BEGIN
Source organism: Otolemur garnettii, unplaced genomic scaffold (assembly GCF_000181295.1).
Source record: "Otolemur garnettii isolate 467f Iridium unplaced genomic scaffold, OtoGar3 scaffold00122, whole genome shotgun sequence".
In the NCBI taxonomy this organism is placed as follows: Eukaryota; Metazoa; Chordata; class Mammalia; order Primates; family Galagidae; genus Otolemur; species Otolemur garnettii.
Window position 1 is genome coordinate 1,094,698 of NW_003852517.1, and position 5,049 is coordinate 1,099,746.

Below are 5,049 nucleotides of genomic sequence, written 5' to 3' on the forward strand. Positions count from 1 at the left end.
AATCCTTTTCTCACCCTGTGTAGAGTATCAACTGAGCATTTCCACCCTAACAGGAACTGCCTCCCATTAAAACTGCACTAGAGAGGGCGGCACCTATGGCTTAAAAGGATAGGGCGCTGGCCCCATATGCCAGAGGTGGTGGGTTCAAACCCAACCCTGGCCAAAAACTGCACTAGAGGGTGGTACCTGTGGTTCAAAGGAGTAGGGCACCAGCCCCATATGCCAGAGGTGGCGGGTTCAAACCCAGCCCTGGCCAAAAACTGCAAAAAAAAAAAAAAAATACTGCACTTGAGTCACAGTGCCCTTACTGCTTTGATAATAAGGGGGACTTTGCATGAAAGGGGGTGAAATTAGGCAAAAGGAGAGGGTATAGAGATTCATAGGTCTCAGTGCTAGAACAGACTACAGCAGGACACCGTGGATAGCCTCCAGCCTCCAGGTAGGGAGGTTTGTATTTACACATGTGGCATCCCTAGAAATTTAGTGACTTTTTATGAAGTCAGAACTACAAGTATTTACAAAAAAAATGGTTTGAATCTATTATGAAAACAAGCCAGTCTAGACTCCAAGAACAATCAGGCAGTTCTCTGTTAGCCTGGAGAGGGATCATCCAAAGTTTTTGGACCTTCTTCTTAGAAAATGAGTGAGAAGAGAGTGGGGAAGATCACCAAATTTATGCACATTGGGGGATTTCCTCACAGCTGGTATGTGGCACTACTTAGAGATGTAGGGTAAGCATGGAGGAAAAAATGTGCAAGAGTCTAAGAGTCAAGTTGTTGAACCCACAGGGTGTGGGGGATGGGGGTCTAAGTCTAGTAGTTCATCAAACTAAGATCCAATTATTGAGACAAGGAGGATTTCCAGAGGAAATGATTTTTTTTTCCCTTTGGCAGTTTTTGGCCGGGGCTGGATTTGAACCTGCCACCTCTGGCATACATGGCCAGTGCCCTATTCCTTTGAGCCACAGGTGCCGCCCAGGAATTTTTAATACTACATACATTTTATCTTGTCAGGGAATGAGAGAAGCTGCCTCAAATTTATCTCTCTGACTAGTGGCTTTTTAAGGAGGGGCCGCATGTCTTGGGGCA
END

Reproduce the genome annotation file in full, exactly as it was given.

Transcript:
Source organism: Otolemur garnettii, unplaced genomic scaffold (assembly GCF_000181295.1).
Source record: "Otolemur garnettii isolate 467f Iridium unplaced genomic scaffold, OtoGar3 scaffold00122, whole genome shotgun sequence".
In the NCBI taxonomy this organism is placed as follows: Eukaryota; Metazoa; Chordata; class Mammalia; order Primates; family Galagidae; genus Otolemur; species Otolemur garnettii.
Window position 1 is genome coordinate 1,094,698 of NW_003852517.1, and position 5,049 is coordinate 1,099,746.

Below are 5,049 nucleotides of genomic sequence, written 5' to 3' on the forward strand. Positions count from 1 at the left end.
AATCCTTTTCTCACCCTGTGTAGAGTATCAACTGAGCATTTCCACCCTAACAGGAACTGCCTCCCATTAAAACTGCACTAGAGAGGGCGGCACCTATGGCTTAAAAGGATAGGGCGCTGGCCCCATATGCCAGAGGTGGTGGGTTCAAACCCAACCCTGGCCAAAAACTGCACTAGAGGGTGGTACCTGTGGTTCAAAGGAGTAGGGCACCAGCCCCATATGCCAGAGGTGGCGGGTTCAAACCCAGCCCTGGCCAAAAACTGCAAAAAAAAAAAAAAAATACTGCACTTGAGTCACAGTGCCCTTACTGCTTTGATAATAAGGGGGACTTTGCATGAAAGGGGGTGAAATTAGGCAAAAGGAGAGGGTATAGAGATTCATAGGTCTCAGTGCTAGAACAGACTACAGCAGGACACCGTGGATAGCCTCCAGCCTCCAGGTAGGGAGGTTTGTATTTACACATGTGGCATCCCTAGAAATTTAGTGACTTTTTATGAAGTCAGAACTACAAGTATTTACAAAAAAAATGGTTTGAATCTATTATGAAAACAAGCCAGTCTAGACTCCAAGAACAATCAGGCAGTTCTCTGTTAGCCTGGAGAGGGATCATCCAAAGTTTTTGGACCTTCTTCTTAGAAAATGAGTGAGAAGAGAGTGGGGAAGATCACCAAATTTATGCACATTGGGGGATTTCCTCACAGCTGGTATGTGGCACTACTTAGAGATGTAGGGTAAGCATGGAGGAAAAAATGTGCAAGAGTCTAAGAGTCAAGTTGTTGAACCCACAGGGTGTGGGGGATGGGGGTCTAAGTCTAGTAGTTCATCAAACTAAGATCCAATTATTGAGACAAGGAGGATTTCCAGAGGAAATGATTTTTTTTTCCCTTTGGCAGTTTTTGGCCGGGGCTGGATTTGAACCTGCCACCTCTGGCATACATGGCCAGTGCCCTATTCCTTTGAGCCACAGGTGCCGCCCAGGAATTTTTAATACTACATACATTTTATCTTGTCAGGGAATGAGAGAAGCTGCCTCAAATTTATCTCTCTGACTAGTGGCTTTTTAAGGAGGGGCCGCATGTCTTGGGGCA